Though it is a phenomenon that is shared by all life, death (especially to us humans) is sore and difficult to accept. The extreme of cases is when the life that is lost is that of a young baby or infant. An extremely sore and unfortunate case is when a mother carries a baby but not to full term. Babies are meant to be when they are actually meant to be born, and how long is that? From place to place and culture to culture this question might yield different answers. However on average it is found that this period is 280 days or about 40 weeks (or about 9 month to months).
Doctors call this EDD (Estimated Date of Delivery) and only about 8% of mothers normally deliver exactly on EDD. Most mothers can deliver a week earlier or later (which must actually be the time that the mama’s body felt ready to deliver her gift and so it can be, and do all manners of things with and among us.) In terms of EDD there are Preterm, Term and Post term babies (before due time, in due time, overdue time). Yes! Not all of us stayed inside our mothers’ wombs for exactly the same duration, which is probably why not all of us love Injera (but that is probably all for another day).
Preterm birth is the problematic of these and the most unfortunate case all over the world. The world health organisation (WHO) says that every year millions of babies (about 15 million) are born before time. In November 2012 SA-NGO-pulsenet.org published that in South Africa, more the 8% babies had been born too early, and also revealed that South Africa ranked 24th out of 184 countries in terms of infant deaths related to babies being born before time.
In a nutshell, preterm birth happens because the mother’s body tells the womb that it is time to deliver the baby while that instruction is based on confused knowledge of itself which could be created by the consumption of certain substances which are usually fun to indulge in (most commonly smoking and drinking).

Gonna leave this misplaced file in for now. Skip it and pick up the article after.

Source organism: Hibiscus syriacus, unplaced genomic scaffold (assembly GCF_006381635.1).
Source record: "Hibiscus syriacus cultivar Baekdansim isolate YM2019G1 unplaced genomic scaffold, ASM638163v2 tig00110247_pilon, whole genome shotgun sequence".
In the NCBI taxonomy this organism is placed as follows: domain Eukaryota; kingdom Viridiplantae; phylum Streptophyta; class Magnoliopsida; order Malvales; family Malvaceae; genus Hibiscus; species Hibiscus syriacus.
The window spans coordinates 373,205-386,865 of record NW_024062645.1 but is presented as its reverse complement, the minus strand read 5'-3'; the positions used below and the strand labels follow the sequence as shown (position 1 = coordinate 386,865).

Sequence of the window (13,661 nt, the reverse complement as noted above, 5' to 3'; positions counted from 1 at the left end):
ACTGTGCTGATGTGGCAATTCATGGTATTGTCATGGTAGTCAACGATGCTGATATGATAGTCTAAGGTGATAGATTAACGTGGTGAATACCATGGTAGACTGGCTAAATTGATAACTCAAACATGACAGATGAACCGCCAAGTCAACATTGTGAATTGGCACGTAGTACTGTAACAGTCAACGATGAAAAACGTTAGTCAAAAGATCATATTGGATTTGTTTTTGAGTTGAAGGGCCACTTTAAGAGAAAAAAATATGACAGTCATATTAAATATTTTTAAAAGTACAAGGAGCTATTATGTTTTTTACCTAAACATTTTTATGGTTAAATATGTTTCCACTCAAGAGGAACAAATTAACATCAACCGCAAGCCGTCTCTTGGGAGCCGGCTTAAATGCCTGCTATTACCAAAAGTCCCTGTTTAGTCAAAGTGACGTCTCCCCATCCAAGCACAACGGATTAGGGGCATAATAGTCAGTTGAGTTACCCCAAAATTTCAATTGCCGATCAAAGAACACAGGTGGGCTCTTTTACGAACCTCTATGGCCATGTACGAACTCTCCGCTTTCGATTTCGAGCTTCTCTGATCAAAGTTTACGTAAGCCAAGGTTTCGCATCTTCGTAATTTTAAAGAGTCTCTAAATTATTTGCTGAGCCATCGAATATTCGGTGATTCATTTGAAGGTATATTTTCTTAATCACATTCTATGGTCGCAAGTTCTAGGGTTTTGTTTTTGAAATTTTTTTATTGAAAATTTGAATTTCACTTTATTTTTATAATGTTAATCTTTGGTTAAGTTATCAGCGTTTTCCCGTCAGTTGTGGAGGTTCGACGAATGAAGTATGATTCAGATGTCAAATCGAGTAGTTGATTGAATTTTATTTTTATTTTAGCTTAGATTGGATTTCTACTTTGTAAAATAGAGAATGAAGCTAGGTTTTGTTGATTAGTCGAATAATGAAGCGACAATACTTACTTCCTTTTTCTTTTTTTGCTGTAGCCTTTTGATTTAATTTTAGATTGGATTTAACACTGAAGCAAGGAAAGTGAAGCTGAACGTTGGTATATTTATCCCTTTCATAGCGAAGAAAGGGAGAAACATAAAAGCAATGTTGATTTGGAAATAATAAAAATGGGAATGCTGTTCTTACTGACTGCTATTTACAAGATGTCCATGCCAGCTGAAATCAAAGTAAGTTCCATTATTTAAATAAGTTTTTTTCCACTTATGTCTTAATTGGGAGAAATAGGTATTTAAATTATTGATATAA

On Tuesday, 25 April 2017. Researchers in Paris, France reported that “an artificial womb filled with clear synthetic amniotic fluid, successfully tested in pre-natal lambs, could help extremely [preterm] babies avoid death and/or life-long disability”. This breakthrough invention mimics life in the uterus and could, if approved for human use, improve the quality of lives of preterm born babies. “The umbilical cord is attached via tubes to a machine outside the bag. These tubes remove carbon dioxide (CO2) and add oxygen (O2) to blood passing through it”, reported the researchers. In a not-so-nutshell, peep the table that was sourced from the Healthline.com , you can see that sometimes this happens for reason which might not be the body's conscious decision, and it can even happen for no known reason at all.
Surely none of us wishes to experience this in any way. This is why any news about developments dealing with it is simply exciting news. Be it news about efforts to prevent preterm birth or reduce its prevalence or news about technologies to deal with preterm babies once they are born, it is great news. It is great news for Abantu and Ubuntu for it is to ensure that preterm babies develop well and get a fair chance at living a life as long anybody else can, at their own liberty.
That is why we salute the Biobag development and its strides.
Read more about it here http://www.theverge.com/2017/4...